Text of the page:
Y pensar que a pesar de toda esta precariedad que somos, de tanto mundo roto e incompleto, no nos faltas…

regresas cada vez al vulnerable espacio de esta Vida, renaces para hacernos creer que sí es posible que el Amor aparezca, se haga carne y presencia, por ese Amor que das y eres Tú mismo.

Que el Misterio de la Vida que renace en los lugares más inesperados nos inunde de bien…
Abrazo a cada quien, en la Esperanza…

– Kirenia


And to think that in Your arms I am as you are when you return to us: a fragile and vulnerable child, embraced by the mystery of an inexplicable Love.

And to think that in Your world I also resemble You: facing the immense emptiness by lighting a single star of Hope, which is, without doubt, my sign.

And to think that in spite of all the precariousness of our broken and incomplete world, you never fail us …

You return each time to this Life, you are reborn to make us believe that, yes, it is possible for Love to appear, to become flesh and presence, because of your great Love for us, you who are Love itself.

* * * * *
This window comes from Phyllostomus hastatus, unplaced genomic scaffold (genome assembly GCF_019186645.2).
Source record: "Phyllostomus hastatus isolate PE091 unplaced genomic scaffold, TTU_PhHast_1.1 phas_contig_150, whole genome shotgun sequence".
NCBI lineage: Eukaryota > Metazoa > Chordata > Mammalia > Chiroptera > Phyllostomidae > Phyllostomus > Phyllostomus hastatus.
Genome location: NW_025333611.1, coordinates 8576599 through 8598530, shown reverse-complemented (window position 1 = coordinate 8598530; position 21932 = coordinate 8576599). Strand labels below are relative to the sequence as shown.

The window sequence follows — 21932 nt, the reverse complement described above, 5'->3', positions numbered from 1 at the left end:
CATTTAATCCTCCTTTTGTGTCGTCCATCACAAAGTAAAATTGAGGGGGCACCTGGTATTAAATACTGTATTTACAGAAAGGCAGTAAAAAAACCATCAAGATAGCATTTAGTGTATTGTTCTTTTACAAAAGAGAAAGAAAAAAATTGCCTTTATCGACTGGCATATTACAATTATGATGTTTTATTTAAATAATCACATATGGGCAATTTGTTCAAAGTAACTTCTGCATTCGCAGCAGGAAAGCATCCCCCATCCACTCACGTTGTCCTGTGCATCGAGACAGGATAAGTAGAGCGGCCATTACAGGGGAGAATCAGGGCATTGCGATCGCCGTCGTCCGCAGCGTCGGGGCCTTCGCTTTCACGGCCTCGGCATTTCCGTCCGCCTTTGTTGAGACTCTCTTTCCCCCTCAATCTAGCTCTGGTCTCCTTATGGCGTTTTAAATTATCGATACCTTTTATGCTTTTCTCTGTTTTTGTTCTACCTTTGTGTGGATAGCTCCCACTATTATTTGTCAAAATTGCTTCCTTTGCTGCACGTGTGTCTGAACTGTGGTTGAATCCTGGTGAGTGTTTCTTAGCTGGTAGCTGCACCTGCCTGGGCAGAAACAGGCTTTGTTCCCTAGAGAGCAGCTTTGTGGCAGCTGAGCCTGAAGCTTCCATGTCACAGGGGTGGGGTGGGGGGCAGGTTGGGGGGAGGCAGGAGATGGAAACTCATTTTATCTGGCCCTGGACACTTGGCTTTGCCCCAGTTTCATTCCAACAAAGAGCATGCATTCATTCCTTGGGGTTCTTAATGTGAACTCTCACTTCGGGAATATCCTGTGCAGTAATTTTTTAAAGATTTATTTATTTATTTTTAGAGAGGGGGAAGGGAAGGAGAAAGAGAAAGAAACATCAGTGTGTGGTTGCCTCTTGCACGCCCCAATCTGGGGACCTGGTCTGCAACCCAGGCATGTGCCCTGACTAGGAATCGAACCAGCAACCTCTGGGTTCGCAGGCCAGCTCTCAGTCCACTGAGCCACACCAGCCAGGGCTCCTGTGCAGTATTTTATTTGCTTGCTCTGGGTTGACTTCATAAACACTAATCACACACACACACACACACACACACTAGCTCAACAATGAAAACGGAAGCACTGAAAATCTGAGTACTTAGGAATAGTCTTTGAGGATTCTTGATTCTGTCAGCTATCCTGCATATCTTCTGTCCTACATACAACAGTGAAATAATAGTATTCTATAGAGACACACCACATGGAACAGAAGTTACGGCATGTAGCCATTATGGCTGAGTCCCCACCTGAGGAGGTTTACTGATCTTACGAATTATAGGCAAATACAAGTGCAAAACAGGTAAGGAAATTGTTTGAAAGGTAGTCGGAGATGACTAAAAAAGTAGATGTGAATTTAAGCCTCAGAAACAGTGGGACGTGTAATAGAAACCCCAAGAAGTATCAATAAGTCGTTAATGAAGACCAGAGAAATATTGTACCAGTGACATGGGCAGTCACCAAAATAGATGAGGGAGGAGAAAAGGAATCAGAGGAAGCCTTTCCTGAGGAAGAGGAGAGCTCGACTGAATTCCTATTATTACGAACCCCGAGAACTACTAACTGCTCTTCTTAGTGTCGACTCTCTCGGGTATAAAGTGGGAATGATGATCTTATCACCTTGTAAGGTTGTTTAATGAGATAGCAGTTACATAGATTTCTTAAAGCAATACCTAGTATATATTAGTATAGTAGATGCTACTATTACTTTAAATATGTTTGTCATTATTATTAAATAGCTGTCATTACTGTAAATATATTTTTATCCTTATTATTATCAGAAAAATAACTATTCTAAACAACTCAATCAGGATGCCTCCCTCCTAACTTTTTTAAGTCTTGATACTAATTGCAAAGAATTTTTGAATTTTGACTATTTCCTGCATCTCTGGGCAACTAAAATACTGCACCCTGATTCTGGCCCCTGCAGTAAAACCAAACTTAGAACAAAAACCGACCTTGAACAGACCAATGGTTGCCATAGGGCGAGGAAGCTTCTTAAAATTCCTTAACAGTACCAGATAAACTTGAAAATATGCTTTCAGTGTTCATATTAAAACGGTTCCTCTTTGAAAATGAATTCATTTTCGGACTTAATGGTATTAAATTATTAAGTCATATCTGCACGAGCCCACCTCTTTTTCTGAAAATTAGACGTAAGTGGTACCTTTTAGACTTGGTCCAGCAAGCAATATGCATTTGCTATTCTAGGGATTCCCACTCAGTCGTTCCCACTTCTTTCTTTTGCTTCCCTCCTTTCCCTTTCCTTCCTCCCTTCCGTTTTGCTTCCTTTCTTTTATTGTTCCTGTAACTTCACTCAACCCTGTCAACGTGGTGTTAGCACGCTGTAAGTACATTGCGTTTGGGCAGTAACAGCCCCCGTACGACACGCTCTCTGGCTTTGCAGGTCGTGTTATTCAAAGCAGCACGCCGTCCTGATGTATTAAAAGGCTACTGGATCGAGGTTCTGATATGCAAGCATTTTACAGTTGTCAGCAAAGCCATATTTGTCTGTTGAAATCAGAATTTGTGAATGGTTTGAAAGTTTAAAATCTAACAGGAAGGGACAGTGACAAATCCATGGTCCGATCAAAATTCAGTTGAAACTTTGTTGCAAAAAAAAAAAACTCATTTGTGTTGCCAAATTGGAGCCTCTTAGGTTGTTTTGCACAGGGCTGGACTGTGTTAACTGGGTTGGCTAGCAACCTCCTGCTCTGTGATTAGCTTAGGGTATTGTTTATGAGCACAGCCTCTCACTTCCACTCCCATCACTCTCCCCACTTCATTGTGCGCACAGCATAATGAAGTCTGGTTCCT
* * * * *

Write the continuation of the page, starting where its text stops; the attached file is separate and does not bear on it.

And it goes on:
May the Mystery of Life that is reborn in the most unexpected places fill us with good.

I embrace you all, in Hope…


In that same Hope,

Noah Merrill
New England Yearly Meeting of Friends (Quakers)

In This Issue:

We affirm that peace is possible

Dear Northwest Quarter of New England Yearly Meeting:

As many of you know, in 2013 an interfaith group of religious leaders, including the Clerk of the Burlington Friends Meeting, asked the City of Burlington to oppose the basing of the F-35 fighter/bomber at Burlington International Airport, scheduled for 2020. Since that time, the noise of other military aircraft has forced the demolition of 200 owner-occupied homes around the runway and the new plane will place 3,000 additional homes in jeopardy due to noise and heightened crash risk. This at a time when rents are rising beyond the means of those with minimum wages and the homeless increasingly camp in the wooded areas of Chittenden County.iu-1.jpeg